‘‘ For me it was comfortable, calm, relaxed. I really recommend it: to put on a blindfold and stay for hours, a really interesting experience. In a group, if you are chatting, you put on the blindfold and suddenly the conversation changes. Maybe because you don’t see the reactions of the others, you start talking about subjects that you wouldn’t normally talk about.’’
He has created moving pictures from the work of some powerful writers: The Constant Gardener was adapted from John le Carre’s novel; City of God from author Paulo Lins, and Blindness from the book by Nobel winner Saramago. None had been overly keen for their books to be made into films but all, Meirelles says, were very supportive.
‘‘ The interesting thing about the book Blindness is that when you first read it, it is very dramatic, very violent, but after you read it six or seven times, each time I read it there was more sarcasm and humour.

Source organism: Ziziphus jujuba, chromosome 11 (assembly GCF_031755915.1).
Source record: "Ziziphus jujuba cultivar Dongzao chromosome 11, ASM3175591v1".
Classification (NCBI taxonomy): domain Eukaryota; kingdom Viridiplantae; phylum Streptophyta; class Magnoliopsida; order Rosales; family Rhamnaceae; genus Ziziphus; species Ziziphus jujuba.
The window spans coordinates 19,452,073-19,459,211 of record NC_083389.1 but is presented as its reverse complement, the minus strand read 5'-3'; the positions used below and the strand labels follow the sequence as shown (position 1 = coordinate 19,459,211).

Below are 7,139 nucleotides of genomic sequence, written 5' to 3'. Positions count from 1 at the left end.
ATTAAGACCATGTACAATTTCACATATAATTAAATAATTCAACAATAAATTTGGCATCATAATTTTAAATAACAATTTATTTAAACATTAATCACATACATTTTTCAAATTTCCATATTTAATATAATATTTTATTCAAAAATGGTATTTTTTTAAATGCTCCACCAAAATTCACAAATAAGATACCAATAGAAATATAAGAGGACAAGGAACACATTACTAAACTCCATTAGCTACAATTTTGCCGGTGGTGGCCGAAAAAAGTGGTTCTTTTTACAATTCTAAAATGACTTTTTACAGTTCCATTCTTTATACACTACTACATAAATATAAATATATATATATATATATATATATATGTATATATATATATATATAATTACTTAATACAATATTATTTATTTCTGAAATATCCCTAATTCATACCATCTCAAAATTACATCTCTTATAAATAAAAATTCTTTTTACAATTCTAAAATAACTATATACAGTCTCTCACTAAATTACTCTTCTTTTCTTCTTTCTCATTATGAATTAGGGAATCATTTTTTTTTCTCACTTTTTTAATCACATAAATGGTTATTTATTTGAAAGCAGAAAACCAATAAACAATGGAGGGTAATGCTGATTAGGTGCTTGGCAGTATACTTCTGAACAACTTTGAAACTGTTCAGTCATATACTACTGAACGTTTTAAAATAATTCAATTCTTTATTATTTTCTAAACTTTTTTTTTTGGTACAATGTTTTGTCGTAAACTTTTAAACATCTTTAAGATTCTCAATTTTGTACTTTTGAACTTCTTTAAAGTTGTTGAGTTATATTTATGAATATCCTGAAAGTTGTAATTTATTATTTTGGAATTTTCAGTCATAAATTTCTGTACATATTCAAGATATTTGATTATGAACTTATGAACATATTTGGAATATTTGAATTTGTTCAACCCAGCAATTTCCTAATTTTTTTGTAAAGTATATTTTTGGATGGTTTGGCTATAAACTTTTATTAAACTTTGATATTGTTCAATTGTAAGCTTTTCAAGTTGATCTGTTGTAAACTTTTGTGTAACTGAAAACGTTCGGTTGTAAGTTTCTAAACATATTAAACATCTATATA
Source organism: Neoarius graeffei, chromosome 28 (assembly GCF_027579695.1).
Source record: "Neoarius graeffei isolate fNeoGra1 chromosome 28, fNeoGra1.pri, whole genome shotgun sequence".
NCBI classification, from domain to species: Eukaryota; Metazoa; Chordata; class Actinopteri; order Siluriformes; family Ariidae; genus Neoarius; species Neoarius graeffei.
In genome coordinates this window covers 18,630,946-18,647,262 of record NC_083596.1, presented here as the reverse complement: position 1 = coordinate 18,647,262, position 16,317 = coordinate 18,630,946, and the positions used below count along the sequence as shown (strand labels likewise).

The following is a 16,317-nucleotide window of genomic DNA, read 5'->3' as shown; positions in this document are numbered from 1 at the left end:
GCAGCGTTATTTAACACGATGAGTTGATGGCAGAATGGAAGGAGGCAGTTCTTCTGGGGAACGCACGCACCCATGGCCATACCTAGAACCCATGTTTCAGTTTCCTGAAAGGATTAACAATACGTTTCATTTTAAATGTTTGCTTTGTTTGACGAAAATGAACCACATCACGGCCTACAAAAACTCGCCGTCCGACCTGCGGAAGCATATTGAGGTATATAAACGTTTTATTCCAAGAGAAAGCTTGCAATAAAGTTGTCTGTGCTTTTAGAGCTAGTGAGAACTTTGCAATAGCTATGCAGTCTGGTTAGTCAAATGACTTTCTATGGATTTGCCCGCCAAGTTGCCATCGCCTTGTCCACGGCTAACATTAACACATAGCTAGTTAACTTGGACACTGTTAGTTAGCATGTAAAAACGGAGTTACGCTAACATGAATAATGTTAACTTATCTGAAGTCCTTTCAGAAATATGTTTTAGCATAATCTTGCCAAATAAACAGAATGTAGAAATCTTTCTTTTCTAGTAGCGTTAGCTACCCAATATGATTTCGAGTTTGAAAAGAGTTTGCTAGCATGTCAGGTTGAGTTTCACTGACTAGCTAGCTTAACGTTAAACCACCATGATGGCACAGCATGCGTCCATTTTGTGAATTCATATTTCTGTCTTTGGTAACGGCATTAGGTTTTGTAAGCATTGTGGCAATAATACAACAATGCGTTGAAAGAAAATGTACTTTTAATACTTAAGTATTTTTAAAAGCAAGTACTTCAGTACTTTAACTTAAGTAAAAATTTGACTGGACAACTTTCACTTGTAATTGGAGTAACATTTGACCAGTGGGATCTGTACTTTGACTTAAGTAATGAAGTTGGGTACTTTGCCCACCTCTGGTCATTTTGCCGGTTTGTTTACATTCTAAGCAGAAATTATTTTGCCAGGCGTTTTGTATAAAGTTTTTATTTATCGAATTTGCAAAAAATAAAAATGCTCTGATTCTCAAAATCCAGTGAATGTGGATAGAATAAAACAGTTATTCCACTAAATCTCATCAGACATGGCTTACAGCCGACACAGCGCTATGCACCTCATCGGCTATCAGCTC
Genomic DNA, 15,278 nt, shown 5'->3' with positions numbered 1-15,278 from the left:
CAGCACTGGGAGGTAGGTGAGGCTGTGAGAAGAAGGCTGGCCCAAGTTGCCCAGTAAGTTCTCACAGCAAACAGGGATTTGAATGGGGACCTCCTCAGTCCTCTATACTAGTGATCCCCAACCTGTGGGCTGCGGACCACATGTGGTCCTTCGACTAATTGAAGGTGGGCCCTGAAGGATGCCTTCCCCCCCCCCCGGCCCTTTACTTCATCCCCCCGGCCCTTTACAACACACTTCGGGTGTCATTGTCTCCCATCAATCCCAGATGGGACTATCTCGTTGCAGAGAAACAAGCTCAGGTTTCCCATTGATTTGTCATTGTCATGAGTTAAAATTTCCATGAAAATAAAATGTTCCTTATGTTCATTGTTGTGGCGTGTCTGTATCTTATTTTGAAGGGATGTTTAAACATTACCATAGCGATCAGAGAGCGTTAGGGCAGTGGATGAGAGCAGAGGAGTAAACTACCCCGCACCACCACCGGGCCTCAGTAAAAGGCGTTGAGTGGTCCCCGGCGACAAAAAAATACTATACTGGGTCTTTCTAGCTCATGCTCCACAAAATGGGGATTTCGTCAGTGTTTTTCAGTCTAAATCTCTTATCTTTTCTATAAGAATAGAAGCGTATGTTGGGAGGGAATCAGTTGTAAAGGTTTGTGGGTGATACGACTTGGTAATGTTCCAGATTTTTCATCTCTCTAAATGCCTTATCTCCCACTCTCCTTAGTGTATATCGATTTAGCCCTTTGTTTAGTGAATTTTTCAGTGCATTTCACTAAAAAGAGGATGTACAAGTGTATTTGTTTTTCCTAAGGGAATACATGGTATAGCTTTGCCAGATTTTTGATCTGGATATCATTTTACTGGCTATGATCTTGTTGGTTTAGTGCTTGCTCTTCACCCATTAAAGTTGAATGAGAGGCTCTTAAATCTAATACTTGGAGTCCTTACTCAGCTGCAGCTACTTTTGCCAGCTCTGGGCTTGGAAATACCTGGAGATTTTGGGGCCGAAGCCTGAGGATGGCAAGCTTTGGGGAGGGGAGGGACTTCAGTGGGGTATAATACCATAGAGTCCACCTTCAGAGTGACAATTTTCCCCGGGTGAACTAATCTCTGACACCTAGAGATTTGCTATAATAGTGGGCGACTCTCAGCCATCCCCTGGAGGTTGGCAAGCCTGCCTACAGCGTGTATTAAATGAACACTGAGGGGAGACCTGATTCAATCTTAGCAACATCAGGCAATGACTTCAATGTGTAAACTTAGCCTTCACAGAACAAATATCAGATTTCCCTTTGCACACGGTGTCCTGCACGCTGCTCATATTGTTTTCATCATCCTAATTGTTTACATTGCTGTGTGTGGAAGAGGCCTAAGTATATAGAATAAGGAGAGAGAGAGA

‘‘ When you adapt a book lots of things are lost, it is more the spirit of the book.’’
The spirit of Meirelles’s film is unrelentingly grim. But despite his cinematic view of humanity in peril, he still has faith in people.
‘‘ The way that society really disintegrates, that is what would happen,’’ he says. ‘‘ All those violent instincts and primitive behaviours would come out. But some people would find their humanity back, and in the film they were able to build a family.
‘‘ I trust the human being. We have this power, this energy. It is maybe a bit cliched, but [ with] love, if you know to love, you can build things.’’
Blindness opens on Thursday.
Blind leading the blind: A scene from the Fernando Meirelles feature Blindness , which was inspired by the Brazilian director’s bout of depression in 2006
Look within: Meirelles at Cannes last year